The Lazy Photographer’s Guide to Photoshop

The Lazy Photographer’s Guide to Photoshop

Have you ever taken a photograph and uploaded it only to find out later that someone has photo bombed your family photo or the exposure wasn’t right on that killer landscape shot? You are in good company.

Whether you are a seasoned professional or a selfie guru, it is inevitable that some of your photos will be botched. Don’t worry. Landscape Architects Network has a few Photoshop tips that can help you redeem your lazy photography habits.

Landscape Architects Network reached out to European travel photographer and editor at HDR One Magazine Jimmy McIntyre and American nature and design photographer J. Paul Moore or their tips for the Lazy Photographers Guide to Photoshop. Here’s what we all came up with.

Use Adjustment Layers to Make BIG changes

The first set of tools that you need in your Photoshop arsenal is the adjustment layers. Gradients, brightness/contrast, hue/saturation, and gradient maps are a few of the many adjustments which you can leverage to enhance the mood and feel of a photo. These tools can be accessed by opening your adjustments panel on your right tool bar or by clicking on the circle that is half way filled with black and white at the bottom of your layers panel.

Let’s dive into Brightness and Contrast. Once you click on the appropriate icon or layer adjustment you will see two slider bars. Click, hold, and drag these to the left and right to alter the image. A simple way of understanding brightness is thinking of it as a tool to lighten or darken the overall image. Contrast increases the difference between the light and dark pixels. This achieves a look of high intensity and greater color saturation.

Photoshop | Using saturation

Image credit : Jimmy McIntyre, Using saturation to make dramatic changes and improvements to your photos

The next adjustment layer to arm yourself with is Saturation. Jimmy McIntyre had this to say:

“Firstly, when you want to quickly saturate or desaturate a particular colour, open up a saturation adjustment layer, click on the hand with two arrows either side of it (next to the word ‘Master’), and then move your cursor to your image, select the specific colour and while holding the left mouse button down, move the cursor left or right to desaturate or saturate that colour.”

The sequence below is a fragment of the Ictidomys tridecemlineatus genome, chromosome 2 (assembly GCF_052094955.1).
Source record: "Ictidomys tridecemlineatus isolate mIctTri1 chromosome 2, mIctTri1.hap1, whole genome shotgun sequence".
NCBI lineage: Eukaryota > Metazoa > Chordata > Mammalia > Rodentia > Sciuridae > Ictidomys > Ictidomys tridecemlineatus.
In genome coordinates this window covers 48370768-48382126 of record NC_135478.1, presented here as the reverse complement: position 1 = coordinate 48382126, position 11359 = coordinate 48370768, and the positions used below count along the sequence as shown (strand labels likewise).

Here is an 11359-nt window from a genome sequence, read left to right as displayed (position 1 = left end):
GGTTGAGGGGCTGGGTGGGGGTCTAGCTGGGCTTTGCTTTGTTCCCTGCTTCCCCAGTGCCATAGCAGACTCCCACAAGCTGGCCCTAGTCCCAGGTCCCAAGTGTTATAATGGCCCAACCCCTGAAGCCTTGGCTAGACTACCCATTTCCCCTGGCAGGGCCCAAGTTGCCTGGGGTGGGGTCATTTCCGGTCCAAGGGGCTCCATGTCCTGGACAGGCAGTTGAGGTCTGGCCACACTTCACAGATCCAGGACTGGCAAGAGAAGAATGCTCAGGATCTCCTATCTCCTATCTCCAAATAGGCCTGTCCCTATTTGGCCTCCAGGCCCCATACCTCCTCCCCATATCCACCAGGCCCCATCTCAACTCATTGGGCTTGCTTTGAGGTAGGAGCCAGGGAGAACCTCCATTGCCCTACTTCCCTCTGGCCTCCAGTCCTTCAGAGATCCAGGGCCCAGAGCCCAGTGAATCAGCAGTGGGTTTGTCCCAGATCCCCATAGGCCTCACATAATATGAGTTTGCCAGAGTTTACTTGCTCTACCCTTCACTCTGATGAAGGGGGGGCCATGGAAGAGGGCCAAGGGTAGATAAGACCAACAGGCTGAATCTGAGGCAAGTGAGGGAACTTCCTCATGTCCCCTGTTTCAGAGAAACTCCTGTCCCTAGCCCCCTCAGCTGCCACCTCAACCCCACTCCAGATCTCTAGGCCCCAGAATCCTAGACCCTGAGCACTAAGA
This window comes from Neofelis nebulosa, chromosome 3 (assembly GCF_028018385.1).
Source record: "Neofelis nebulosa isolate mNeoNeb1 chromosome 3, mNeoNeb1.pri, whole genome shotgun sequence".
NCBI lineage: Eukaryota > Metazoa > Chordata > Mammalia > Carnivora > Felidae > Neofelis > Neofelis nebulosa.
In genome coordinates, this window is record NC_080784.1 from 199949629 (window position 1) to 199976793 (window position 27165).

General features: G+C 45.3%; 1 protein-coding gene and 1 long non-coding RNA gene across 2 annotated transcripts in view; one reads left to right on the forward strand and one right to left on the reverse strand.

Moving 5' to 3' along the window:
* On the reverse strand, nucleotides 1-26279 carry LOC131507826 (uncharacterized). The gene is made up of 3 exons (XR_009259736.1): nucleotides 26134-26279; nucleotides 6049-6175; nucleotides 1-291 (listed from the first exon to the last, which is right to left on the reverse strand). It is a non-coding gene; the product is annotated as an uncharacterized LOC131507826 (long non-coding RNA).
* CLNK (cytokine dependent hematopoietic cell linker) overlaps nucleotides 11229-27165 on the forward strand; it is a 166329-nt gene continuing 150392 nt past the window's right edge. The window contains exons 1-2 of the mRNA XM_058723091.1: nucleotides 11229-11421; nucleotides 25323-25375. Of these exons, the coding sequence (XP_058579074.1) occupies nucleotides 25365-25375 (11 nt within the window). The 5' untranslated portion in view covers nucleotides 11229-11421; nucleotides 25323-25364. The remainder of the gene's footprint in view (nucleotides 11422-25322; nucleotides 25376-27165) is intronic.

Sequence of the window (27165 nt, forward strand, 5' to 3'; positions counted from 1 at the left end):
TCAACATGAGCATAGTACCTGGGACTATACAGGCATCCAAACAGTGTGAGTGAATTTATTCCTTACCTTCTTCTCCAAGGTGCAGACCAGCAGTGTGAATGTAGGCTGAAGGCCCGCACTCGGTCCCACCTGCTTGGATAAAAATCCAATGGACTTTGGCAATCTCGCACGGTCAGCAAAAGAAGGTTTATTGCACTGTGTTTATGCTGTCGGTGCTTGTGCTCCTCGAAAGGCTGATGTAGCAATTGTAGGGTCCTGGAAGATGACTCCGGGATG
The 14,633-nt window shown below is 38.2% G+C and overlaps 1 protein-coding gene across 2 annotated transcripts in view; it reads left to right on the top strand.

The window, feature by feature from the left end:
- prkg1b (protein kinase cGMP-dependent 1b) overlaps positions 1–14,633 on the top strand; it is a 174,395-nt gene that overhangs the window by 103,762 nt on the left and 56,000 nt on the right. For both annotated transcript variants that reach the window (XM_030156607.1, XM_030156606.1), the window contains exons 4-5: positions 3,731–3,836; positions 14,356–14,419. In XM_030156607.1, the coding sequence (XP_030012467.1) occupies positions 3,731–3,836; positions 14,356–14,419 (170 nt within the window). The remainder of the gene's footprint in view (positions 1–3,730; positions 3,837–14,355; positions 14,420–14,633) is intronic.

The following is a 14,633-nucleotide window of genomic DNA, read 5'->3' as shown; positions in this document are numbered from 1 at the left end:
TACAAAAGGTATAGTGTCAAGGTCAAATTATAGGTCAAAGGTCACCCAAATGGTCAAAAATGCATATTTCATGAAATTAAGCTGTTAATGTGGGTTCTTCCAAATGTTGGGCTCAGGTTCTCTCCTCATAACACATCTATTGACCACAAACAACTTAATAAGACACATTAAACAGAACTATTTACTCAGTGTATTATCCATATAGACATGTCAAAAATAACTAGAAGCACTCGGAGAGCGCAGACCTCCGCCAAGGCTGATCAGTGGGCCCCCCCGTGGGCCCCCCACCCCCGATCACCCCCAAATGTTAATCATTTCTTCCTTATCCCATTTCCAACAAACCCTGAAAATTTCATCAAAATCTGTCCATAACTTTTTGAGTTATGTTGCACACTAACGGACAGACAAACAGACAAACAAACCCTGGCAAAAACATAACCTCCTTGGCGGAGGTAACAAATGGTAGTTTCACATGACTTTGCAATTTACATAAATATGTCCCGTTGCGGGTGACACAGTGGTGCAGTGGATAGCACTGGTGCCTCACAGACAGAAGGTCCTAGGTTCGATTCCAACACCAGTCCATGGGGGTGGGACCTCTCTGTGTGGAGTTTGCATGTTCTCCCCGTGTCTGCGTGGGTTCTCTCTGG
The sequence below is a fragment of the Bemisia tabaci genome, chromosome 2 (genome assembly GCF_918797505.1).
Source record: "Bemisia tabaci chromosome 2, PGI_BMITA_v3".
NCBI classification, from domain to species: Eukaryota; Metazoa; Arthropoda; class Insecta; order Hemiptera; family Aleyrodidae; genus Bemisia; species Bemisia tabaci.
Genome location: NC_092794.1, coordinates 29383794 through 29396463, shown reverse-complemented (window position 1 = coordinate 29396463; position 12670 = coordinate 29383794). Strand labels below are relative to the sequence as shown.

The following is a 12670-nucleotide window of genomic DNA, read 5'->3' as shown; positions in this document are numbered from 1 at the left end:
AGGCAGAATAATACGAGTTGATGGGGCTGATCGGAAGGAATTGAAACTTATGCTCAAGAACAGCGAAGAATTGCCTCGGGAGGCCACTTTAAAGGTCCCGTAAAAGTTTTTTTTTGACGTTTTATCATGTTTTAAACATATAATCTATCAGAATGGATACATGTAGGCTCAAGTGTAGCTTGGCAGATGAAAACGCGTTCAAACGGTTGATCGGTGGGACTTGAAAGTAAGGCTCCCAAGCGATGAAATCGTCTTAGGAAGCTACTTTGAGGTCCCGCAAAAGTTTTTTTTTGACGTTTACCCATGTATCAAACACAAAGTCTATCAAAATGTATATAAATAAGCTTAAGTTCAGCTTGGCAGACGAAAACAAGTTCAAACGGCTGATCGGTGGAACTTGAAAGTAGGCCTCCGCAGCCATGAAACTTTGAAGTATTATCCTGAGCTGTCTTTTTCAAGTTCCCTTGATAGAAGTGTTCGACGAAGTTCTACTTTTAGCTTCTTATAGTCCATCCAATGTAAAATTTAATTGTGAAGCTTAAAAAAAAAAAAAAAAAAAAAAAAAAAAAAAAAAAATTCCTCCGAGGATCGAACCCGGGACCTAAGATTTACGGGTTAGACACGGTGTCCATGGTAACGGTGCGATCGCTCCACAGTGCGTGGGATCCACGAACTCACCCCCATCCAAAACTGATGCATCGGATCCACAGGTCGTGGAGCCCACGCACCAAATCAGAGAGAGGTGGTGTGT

This is one of many fantastic ways to make black and white images or enrich a photograph’s color.

Making Good Use of the Tool Box Panel

Photshop | The clone stamp tool

Image credit : Cameron Rodman, demonstrating the advantages of the clone stamp tool

The second set of tools that you need to become familiar with is the Tool Box Panel. This panel includes healing brushes, the clone stamp tool, the history brush, and more. One tool that many landscape architects are familiar with is the Clone Stamp tool. This tool looks like a rubber stamp and is often located on the left side of your screen. Use the clone stamp tool to remove or add desirable and undesirable parts of a photo.  Check out this before and after shot where a person stepped into the view.

Here’s how you do it.

Step 1: Create a new blank layer by clicking “new layer” at the bottom of your layers panel.

Step 2: Click on the clone stamp tool. At the top of your computer window find the word “sample.” Click into this drop down menu and select “all layers.”

Step 3: Next, place your mouse over the portion that you would like to clone. While holding down the Alt (PC) or Option (Mac) key, left click on that area and release the Alt or Option key and the mouse clicker.


To stamp that area, place your mouse pointer over the area you want to alter and left click, hold, and move your mouse around. This stamps the desired area here.

One Final Tip

Our final tip comes from J. Paul Moore. He shared with Landscape Architects Network the usefulness of the Content-Aware Move tool. He used this tool to “eliminate water spots by the pool, remove bright reflections from the edge of the pool caused by the umbrella pole, and to fill in a few small spots on the left side of the far left arborvitae.” This is a useful tool to help control the viewers’ attention.

Photoshop | Using the Content Aware Fill tool

Photo credit : J. Paul Moore, Using the Content Aware Fill tool

To use this tool, click into the spot healing brush drop down on the left tool bar. Once you have selected the Content-Aware Move Tool find a spot on your image which you would like to reference. Trace the spot with your mouse cursor. Then click this selected area and drag it over the area you wish to alter.

We hope that these tips for the Lazy Photographer have been helpful. Photoshop is a powerful tool for photographers and landscape architects. Have fun!

 J. Paul Moore Official Site
Through Strange Lens

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Article written by Cameron Rodman

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